How bleeding disorders can affect women
Women with bleeding disorders tend to have more symptoms because of their monthly periods (menstruation) and because they go through childbirth. Heavy, prolonged periods are the most common symptom for women with bleeding disorders (called menorrhagia). Other important symptoms include prolonged bleeding after dental work or childbirth, frequent nosebleeds or a tendency to bruise easily.
Affected girls may have especially heavy or excessive bleeding when they first start their monthly periods. The most common bleeding disorder that women and girls with heavy periods will have is Von Willebrand’s Disease (VWD), but other factor deficiencies such as Factor VII (seven) or XI (eleven) as well as haemophilia A and B or platelet disorders are possible.
Often, because a woman has always bled a lot during her monthly periods, and because many other women in the family also bleed a lot, she does not realise the amount of blood lost during her monthly period is more than is normal in most women.
These heavier and longer monthly periods can mean that women and girls have low levels of iron in their blood. This is known as anaemia. Anaemia causes weakness and tiredness. Women with bleeding disorders should be checked regularly for anaemia. Iron supplements may be prescribed for this.
Living with heavy periods should not be dismissed as being a minor issue. Heavy periods can have a dramatic effect on a woman’s health, her sense of well-being and her ability to work. Personal relationships can also be affected. GPs have a vital role to play in signposting women to the right specialist care and can offer immediate help by prescribing tranexamic acid which will help with heavy menstrual bleeding, regardless of the diagnosis.
The Haemophilia Society advises all women and girls who have possible bleeding disorder symptoms to ask their GP to be referred to their local haemophilia centre for specialist testing. Basic tests done through a GP are unlikely to pick up some disorders – particularly VWD.
What is ‘excessive’ bleeding?
It’s important that people who experience heavy menstrual bleeding are asked how it affects their quality of life. Every woman is different, and what is considered ‘normal’ bleeding during a period for one woman may be ‘excessive’ for another. The average amount of blood lost during a ‘normal’ period is 30–40 mL. Blood loss of 80 mL or more is considered to be ‘heavy’.
Heavy periods (menorrhagia) are common in women with bleeding disorders. If your period last for more than 7-days, you are soaking through sanitary protection every 2 hours or less or your clots are bigger than a 50p piece then you should contact your haemophilia centre. Girls and young women can also have heavy irregular periods when their menstruation begins. However, this may improve slightly but if you have a bleeding disorder you are more likely to continue to experience heavy menstrual bleeding. Keep a diary of your periods (track your blood loss during your period) and bring this with you when you attend your haemophilia centre.
Bleeding after sex
Vaginal bleeding can occur during and after sex. The amount of bleeding varies for each women. However, if this persists for more than a couple of days or you need to use more than two sanitary pads a day, then call your local haemophilia centre for advice.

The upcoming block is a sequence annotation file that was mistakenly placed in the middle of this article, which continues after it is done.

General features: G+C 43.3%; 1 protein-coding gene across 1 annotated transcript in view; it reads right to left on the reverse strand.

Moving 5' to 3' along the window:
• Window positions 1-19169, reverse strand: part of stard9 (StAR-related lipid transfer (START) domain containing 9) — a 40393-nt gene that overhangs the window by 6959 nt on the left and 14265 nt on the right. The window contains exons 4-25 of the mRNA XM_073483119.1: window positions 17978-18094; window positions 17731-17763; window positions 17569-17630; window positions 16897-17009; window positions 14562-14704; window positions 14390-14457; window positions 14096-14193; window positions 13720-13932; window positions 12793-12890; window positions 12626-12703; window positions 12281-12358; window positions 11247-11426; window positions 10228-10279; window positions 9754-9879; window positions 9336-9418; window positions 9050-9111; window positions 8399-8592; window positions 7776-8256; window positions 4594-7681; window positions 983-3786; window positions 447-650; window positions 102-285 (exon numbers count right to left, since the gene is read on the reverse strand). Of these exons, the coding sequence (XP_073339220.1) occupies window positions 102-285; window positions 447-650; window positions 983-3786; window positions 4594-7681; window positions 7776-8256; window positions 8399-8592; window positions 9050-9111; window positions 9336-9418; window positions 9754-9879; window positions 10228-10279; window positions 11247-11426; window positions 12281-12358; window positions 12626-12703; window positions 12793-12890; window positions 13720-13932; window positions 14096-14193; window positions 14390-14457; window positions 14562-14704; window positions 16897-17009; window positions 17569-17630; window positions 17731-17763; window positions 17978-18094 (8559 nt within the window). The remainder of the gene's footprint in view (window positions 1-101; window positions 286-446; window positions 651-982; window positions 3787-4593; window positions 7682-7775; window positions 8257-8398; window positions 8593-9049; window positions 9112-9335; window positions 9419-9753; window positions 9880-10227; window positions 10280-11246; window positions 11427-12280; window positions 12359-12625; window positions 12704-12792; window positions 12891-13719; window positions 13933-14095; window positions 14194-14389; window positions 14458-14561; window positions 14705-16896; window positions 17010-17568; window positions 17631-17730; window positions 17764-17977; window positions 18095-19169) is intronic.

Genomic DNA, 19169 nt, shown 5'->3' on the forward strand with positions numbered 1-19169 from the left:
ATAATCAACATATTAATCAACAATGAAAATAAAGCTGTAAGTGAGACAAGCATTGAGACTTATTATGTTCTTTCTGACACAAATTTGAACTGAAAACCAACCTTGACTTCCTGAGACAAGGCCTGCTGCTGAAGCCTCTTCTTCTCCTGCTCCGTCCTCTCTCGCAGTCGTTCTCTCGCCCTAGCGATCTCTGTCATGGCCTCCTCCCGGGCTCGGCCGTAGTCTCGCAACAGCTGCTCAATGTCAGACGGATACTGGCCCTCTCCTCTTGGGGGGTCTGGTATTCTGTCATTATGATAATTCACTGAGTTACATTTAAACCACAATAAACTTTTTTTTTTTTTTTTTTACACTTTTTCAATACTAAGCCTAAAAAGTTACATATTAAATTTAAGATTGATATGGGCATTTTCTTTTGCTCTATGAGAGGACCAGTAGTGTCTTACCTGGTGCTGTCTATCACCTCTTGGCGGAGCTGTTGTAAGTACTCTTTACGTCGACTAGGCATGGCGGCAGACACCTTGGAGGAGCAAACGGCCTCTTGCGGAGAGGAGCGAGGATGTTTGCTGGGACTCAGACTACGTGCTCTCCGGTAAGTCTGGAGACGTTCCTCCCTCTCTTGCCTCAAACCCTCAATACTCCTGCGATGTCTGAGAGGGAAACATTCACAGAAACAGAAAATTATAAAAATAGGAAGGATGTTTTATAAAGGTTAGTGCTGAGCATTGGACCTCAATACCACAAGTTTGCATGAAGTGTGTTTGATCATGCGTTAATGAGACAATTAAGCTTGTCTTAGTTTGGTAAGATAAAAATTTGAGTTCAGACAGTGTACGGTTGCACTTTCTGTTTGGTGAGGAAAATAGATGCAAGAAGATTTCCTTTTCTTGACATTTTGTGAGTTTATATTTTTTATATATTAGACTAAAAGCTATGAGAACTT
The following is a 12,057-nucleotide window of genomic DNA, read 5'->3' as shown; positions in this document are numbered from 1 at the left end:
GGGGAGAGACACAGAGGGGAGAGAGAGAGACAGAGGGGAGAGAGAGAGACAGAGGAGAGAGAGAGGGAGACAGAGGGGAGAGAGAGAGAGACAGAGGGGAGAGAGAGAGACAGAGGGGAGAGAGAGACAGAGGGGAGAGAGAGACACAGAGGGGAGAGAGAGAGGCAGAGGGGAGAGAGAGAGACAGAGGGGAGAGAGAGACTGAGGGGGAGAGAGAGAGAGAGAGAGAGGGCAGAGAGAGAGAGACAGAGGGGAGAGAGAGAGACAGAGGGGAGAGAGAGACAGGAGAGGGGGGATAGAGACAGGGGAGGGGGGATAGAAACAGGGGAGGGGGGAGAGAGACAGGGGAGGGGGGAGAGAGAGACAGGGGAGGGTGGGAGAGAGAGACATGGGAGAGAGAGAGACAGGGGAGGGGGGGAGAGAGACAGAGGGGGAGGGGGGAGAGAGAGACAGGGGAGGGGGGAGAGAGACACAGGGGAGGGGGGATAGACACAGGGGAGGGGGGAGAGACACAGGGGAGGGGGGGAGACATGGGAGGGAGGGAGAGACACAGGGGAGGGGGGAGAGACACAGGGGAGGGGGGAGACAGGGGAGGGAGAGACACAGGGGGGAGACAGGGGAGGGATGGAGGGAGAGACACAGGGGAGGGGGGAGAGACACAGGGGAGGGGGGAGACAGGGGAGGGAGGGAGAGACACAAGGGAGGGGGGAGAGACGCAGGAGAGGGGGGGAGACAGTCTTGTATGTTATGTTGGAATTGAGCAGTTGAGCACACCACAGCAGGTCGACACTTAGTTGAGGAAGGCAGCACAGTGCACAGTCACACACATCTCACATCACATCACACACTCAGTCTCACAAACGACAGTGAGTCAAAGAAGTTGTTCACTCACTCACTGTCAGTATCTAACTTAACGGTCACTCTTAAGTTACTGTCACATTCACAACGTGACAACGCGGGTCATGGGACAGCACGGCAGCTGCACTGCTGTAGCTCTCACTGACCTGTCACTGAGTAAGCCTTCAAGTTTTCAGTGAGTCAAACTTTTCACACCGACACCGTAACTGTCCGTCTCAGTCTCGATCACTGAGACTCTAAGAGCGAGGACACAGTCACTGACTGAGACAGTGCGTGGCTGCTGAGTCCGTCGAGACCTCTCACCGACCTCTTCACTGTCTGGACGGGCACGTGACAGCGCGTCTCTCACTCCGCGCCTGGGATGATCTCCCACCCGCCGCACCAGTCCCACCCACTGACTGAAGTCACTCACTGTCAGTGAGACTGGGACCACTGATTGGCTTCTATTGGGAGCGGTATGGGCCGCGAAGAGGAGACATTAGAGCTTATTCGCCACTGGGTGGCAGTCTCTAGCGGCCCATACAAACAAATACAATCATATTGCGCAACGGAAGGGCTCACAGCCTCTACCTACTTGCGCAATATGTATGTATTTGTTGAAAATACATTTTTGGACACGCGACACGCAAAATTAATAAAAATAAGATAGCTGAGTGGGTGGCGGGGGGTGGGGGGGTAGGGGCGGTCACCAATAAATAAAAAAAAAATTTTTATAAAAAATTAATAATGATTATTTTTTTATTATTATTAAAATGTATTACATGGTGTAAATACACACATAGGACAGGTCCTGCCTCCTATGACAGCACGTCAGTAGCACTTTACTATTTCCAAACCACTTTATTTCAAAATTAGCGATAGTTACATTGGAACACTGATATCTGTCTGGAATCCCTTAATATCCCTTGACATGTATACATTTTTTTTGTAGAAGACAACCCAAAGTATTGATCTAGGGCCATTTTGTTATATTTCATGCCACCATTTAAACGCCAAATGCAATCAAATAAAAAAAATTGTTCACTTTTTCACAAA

If you have a bleeding disorder, then you are at increased risk of having endometriosis. This affects women regardless of race or ethnicity. Endometriosis is when the cells like the ones in the lining of the womb (uterus) are found elsewhere in the body, e.g. bladder and bowel. Symptoms include heavy periods (with or without clots), prolonged bleeding, irregular periods, painful bowel movements, back pain and leg pain. It is important to note that these symptoms may not necessarily be caused by endometriosis. Contact your haemophilia centre to discuss any concerns you have about how to manage bleeding caused by your bleeding disorder.
Pregnancy and childbirth
If you have a bleeding disorder and you are pregnant is important for the doctors and midwives looking after you to be aware of this. It should be assumed that your baby may also have a bleeding disorder and delivery methods used should be as gentle as possible. It’s also important that everyone knows about your bleeding disorder if you need a caesarean delivery. The healthcare professionals looking after your pregnancy and your haemophilia centre should develop a plan for your delivery, treatment needed and in case of bleeding after the birth.
This is the surgical procedure to remove your womb (uterus) so that your menstrual bleeding stops. Sometimes your fallopian tubes, cervix or ovaries are removed as well. A hysterectomy is not the first line treatment for women with bleeding disorders, this is the only option if you do not respond to medical treatment suggested by your gynaecologist. A hysterectomy is a major operation with increased risk of bleeding during and after the operation. Recovery times also depends on the type of hysterectomy being undertaken. If your gynaecologists recommends you undergo a hysterectomy you need to contact your haemophilia centre for advice.
Women with bleeding disorders entering the menopause (the end of their monthly periods, usually between the ages of 45 and 50) are likely to be at much higher risk of unpredictable and heavy bleeding.
People with bleeding disorders must not take any form of aspirin because it makes bleeding worse. Some medicines, such as warfarin, affect the clotting factors and are therefore not suitable. Other drugs, such as ibuprofen and non-steroidal anti-inflammatory medicines may need to be avoided. Paracetamol is safe for people with bleeding disorders, as it does not affect the way that platelets work.
It is important to get medical advice before using any other medication or herbal remedies.